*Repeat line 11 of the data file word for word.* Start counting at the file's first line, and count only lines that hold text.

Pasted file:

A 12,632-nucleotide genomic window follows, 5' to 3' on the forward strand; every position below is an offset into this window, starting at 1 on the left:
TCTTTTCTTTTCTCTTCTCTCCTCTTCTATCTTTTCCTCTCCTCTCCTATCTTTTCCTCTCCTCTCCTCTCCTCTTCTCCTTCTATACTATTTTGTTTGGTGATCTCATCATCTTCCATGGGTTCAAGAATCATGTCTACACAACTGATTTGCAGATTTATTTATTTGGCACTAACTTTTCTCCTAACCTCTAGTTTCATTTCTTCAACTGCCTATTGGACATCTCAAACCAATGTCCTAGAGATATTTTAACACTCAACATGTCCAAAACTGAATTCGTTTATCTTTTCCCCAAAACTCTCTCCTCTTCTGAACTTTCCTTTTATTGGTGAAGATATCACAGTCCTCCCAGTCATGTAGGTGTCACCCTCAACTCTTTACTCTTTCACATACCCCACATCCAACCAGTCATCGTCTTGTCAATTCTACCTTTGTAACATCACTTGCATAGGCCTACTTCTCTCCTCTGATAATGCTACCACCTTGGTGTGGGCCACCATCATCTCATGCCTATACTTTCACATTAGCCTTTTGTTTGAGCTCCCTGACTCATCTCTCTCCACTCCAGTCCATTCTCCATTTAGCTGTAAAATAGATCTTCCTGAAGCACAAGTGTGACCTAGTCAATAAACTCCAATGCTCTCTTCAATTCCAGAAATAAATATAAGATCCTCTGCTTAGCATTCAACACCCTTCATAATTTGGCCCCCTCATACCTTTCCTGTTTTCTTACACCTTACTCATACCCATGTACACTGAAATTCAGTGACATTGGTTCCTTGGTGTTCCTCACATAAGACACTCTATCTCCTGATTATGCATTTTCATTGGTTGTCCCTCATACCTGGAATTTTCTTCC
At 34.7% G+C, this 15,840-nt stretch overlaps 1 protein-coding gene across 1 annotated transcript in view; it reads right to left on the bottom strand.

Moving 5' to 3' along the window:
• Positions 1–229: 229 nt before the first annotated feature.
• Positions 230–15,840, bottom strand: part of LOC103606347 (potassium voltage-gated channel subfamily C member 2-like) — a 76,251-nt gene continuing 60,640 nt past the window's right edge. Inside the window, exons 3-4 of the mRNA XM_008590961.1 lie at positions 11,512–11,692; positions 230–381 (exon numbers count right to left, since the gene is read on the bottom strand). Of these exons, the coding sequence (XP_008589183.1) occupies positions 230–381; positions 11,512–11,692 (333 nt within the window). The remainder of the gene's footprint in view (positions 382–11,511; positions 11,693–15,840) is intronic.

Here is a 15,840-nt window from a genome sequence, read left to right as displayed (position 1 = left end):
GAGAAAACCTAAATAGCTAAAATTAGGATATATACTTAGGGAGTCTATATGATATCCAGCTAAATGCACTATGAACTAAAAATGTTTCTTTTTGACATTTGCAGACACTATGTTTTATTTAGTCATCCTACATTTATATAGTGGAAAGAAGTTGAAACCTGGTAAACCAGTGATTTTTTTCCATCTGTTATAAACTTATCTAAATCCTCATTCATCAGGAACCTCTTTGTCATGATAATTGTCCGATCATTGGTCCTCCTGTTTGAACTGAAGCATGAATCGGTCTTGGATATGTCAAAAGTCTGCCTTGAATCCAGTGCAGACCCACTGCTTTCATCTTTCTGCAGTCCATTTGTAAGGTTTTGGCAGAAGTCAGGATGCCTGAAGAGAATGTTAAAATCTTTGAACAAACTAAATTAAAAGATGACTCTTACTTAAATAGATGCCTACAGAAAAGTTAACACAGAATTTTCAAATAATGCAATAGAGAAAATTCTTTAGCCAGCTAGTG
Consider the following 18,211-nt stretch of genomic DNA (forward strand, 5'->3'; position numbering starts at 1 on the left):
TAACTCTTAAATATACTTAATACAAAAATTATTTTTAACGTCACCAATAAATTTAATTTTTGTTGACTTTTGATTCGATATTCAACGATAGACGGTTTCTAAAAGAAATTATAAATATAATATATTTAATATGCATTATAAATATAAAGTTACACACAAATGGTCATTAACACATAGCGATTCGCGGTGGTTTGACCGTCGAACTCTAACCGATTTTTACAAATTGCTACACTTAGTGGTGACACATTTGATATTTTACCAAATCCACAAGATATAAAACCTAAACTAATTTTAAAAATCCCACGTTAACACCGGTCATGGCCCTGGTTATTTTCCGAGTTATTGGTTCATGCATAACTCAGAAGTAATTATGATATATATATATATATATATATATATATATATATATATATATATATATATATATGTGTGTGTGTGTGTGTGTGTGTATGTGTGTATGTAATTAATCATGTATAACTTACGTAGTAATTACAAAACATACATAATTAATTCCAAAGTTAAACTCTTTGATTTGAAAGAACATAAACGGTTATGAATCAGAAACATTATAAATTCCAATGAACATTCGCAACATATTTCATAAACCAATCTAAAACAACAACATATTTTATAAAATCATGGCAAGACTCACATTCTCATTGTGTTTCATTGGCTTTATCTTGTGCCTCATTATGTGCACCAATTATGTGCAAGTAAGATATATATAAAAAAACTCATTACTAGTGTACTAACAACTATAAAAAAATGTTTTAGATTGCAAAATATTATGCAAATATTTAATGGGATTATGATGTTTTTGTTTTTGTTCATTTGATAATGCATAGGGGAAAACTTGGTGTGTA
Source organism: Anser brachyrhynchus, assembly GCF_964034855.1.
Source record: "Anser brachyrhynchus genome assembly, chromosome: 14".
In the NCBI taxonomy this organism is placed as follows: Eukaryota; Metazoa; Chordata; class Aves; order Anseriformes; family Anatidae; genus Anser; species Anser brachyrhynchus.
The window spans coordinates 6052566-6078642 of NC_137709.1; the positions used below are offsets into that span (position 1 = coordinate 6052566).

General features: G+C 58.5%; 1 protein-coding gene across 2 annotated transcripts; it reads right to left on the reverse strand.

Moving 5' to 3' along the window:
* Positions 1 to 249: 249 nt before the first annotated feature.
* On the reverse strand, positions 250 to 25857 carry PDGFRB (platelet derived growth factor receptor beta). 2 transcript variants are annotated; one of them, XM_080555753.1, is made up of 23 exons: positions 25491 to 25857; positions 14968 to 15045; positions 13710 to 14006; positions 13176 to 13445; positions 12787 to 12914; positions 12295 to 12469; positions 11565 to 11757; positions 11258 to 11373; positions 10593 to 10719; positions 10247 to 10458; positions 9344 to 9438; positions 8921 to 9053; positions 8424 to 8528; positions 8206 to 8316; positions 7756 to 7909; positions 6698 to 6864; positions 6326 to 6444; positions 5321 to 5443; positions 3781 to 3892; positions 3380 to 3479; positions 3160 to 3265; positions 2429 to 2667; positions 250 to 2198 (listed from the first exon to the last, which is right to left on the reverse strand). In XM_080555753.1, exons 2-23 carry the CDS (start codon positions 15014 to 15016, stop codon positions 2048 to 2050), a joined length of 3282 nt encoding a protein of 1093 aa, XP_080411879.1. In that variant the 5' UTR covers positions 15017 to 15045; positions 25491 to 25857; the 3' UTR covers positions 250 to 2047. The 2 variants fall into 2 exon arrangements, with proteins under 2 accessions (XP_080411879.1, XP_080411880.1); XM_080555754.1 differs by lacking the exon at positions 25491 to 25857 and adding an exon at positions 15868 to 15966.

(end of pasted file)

Source organism: Anser brachyrhynchus, assembly GCF_964034855.1.